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Thursday, February 28, 2013

Civil War Bandages

 All over America, women gathered together to make bandages for the soldiers. Their table linens, bedsheets, clothing and even draperies served as coverings for wounds. Newspapers frequently printed directions.
 
The April 27, 1861 issue of the "Flushing Journal" of Long Island New York, published the following:
 
"Bandages may be made from soft, pliable unglazed muslin. Unglazed muslin. Unbleached muslin of medium quality is as good as the more expensive bleached material. If bandages are made by sewing together firm old muslin the seams should be flat. The following table exhibits the length, breadth, and proportion in which bandages should be prepared:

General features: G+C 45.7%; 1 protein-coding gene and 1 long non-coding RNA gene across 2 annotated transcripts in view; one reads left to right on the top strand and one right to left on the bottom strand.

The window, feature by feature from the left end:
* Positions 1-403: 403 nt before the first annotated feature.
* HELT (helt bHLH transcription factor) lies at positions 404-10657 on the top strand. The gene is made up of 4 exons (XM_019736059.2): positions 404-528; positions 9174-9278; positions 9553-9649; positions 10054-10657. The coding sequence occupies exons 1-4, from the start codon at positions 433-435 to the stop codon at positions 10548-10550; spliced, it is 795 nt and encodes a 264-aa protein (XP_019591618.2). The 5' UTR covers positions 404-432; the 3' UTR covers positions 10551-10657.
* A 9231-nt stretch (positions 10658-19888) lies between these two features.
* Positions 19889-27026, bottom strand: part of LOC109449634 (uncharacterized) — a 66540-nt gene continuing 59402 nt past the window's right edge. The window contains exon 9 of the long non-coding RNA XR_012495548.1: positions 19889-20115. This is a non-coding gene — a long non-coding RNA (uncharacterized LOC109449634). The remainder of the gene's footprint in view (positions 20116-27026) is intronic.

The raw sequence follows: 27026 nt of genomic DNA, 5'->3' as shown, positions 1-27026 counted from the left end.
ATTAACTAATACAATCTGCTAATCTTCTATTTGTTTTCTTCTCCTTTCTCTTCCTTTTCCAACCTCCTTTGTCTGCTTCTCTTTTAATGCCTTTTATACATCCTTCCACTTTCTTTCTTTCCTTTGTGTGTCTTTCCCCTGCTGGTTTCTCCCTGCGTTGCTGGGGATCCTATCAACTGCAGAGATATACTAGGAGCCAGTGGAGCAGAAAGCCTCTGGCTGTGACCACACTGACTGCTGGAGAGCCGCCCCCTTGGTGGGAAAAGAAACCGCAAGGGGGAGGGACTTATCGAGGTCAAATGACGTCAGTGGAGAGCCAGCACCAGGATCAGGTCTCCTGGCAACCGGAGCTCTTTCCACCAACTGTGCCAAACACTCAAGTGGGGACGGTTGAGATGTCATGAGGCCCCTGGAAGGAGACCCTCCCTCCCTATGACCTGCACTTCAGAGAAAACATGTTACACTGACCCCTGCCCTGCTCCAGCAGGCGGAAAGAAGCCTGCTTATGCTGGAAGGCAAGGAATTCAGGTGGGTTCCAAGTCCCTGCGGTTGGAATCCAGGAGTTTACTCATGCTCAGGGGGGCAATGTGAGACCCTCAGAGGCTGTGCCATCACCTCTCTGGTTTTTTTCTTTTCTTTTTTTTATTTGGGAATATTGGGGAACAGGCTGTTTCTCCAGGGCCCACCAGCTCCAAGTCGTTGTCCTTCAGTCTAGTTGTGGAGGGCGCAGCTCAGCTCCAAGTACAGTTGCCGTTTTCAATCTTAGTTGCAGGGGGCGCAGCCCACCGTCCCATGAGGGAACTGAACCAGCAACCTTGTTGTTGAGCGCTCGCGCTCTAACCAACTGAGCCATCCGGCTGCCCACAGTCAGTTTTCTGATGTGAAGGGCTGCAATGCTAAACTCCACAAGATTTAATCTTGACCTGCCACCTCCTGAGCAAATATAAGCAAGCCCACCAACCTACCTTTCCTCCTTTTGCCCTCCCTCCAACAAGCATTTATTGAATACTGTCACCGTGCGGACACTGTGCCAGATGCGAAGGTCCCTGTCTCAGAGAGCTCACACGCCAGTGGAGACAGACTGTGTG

1st Length, 6 yds. Breadth 4 in. Prop. 2-10
    2d Length, 6 yds. Breadth 3 in. Prop. 3-10
    3d Length, 6 yds. Breadth 2 1/2 Prop. 4-10
    4th Length, 1 1/2  Breadth 1      Prop. 1-10
 
"These should be evenly rolled, into compact cylinders, the free end securely fastened with two pins, and upon it the length distinctly marked. The rollers should then be made into packages of convenient size, by turning the free end of one roller around the remainder."

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